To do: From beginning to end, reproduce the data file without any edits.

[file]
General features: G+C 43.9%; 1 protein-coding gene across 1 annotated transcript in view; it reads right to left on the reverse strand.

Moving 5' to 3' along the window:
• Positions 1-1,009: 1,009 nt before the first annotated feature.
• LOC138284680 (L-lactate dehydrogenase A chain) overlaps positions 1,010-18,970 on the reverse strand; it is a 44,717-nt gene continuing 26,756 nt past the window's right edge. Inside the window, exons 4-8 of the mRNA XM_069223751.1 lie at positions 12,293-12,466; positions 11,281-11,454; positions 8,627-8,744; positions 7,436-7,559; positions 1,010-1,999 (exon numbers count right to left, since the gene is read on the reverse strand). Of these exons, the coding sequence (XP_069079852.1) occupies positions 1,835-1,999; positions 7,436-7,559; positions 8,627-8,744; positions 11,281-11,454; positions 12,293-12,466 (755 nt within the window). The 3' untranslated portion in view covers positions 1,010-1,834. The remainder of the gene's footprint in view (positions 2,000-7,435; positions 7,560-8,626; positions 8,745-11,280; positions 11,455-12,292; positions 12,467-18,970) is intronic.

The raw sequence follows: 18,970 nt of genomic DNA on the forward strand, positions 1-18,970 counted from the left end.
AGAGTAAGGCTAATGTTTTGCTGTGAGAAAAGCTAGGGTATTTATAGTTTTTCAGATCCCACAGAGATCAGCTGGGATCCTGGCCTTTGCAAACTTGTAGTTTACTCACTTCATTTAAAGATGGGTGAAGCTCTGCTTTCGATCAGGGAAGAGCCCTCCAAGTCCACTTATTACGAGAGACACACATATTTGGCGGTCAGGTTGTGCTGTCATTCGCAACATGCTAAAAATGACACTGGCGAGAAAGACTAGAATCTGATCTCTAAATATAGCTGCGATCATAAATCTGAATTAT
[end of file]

General features: G+C 43.9%; 1 protein-coding gene across 1 annotated transcript in view; it reads right to left on the reverse strand.

Moving 5' to 3' along the window:
• Positions 1-1,009: 1,009 nt before the first annotated feature.
• LOC138284680 (L-lactate dehydrogenase A chain) overlaps positions 1,010-18,970 on the reverse strand; it is a 44,717-nt gene continuing 26,756 nt past the window's right edge. Inside the window, exons 4-8 of the mRNA XM_069223751.1 lie at positions 12,293-12,466; positions 11,281-11,454; positions 8,627-8,744; positions 7,436-7,559; positions 1,010-1,999 (exon numbers count right to left, since the gene is read on the reverse strand). Of these exons, the coding sequence (XP_069079852.1) occupies positions 1,835-1,999; positions 7,436-7,559; positions 8,627-8,744; positions 11,281-11,454; positions 12,293-12,466 (755 nt within the window). The 3' untranslated portion in view covers positions 1,010-1,834. The remainder of the gene's footprint in view (positions 2,000-7,435; positions 7,560-8,626; positions 8,745-11,280; positions 11,455-12,292; positions 12,467-18,970) is intronic.

The raw sequence follows: 18,970 nt of genomic DNA on the forward strand, positions 1-18,970 counted from the left end.
AGAGTAAGGCTAATGTTTTGCTGTGAGAAAAGCTAGGGTATTTATAGTTTTTCAGATCCCACAGAGATCAGCTGGGATCCTGGCCTTTGCAAACTTGTAGTTTACTCACTTCATTTAAAGATGGGTGAAGCTCTGCTTTCGATCAGGGAAGAGCCCTCCAAGTCCACTTATTACGAGAGACACACATATTTGGCGGTCAGGTTGTGCTGTCATTCGCAACATGCTAAAAATGACACTGGCGAGAAAGACTAGAATCTGATCTCTAAATATAGCTGCGATCATAAATCTGAATTAT